Critics of children’s liberation argue that paternalistic treatment of children enables them to develop their capacities and become autonomous adults with the attendant moral and legal status. They also worry that in a society in which children are liberated in this way, many will forego education and other goods which are conducive to and sometimes necessary for their long-term welfare. It has also been suggested that limiting children’s right of self-determination fosters their development and protects them from exploitative employment. Granting equal rights to children might also prevent parents from providing the moral training children need, and cause adolescents to be even less likely to consider seriously the guidance offered by their parents. In addition, critics point out that autonomy is not the only relevant issue with respect to granting equal rights to children. The capacity for moral behavior is also important, and should be taken into account given the facts of moral development related to childhood. Finally, if a child possesses the relevant actualized capacities, then perhaps theoretical consistency requires that she be granted the same moral and legal status accorded to adults. However, the critic of children’s liberation may hold that this is simply a case where theory and practice cannot coincide due to the practical barriers in attempting to bring the two together. Perhaps the best way in which to bring theory and practice together is to emphasize the moral obligations of parents to respect the developed and developing autonomy and moral capacities of their children.
It has been argued that parents do not possess even a qualified or conditional moral right to impact the lives of their children in significant ways (Montague 2000). The reason that Montague rejects the notion of parental rights is that such rights lack two essential components of moral rights. First, moral rights are oriented towards their possessors. Second, moral rights have a discretionary character. Since the putative rights of parents have neither of these features, such rights should be rejected. If there were parental rights, their function would be to protect either the interests that parents have or the choices they make regarding the parent-child relationship. The problem for the proponent of parental rights is that no other right shares a particular feature of such rights, namely, that the relevant set of interests or autonomy is only worth protecting because of the value of protecting the interests or autonomy of others. Moreover, Montague argues that parental rights to care for children are in tension with parental obligations to do so. The notion of parental rights is in tension with the fact that parents are obligated to protect their children’s interests and assist them in the process of developing into autonomous individuals. Practically speaking, an emphasis on parental rights focuses on what is good for parents, while a focus on parental obligations emphasizes the well-being of children. He concludes that we have strong reasons for rejecting the notion that parents have a right to impact, in a significant way, the lives of their children. So, the view is that parental rights are incompatible with parental obligations. Parents have discretion regarding how to fulfill their obligations, but they do not have such discretion regarding whether to do so. If there were parental rights, parents would have discretion regarding whether to protect and promote the interests of their children, and this is unacceptable. In reply, one critic of Montague’s argument) has pointed out that while it is true that parents do not have discretion regarding what counts as fulfilling their obligations towards their children, they nevertheless have discretion regarding how to do so, and perhaps this is sufficient for thinking that there are some parental rights (Austin 2007).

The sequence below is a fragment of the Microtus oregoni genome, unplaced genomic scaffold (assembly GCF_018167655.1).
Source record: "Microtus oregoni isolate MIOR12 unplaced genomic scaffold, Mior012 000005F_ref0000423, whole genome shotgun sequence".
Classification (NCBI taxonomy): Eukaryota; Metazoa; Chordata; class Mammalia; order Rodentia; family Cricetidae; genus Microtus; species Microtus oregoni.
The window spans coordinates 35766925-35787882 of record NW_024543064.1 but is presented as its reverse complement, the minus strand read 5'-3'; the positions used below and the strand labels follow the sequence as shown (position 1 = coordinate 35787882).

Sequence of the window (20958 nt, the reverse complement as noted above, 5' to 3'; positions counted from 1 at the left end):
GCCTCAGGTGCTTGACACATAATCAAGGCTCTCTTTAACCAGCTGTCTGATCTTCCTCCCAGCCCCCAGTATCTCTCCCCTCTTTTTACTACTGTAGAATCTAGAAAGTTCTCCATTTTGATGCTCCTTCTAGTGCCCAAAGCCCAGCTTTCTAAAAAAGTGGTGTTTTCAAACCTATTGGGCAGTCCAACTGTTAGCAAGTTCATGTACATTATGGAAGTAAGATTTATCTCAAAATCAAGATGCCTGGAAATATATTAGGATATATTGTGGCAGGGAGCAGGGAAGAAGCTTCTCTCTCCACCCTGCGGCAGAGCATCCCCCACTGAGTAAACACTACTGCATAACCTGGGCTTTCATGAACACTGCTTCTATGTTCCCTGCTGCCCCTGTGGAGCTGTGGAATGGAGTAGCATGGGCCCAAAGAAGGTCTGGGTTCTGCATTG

While the vast majority of philosophers agree that children have at least some rights—such as the right to life, for example—the extent of those rights and how they relate to the rights and obligations of parents is an issue that generates much controversy. The existence and extent of parental rights, the rights of children, and the relevant interests of the state all come together when one considers issues in applied parental ethics. The theoretical conception of rights one holds as well as one’s view of the comparative strength of those rights will often inform what one takes to be the personal, social, and public policy implications with respect to these issues.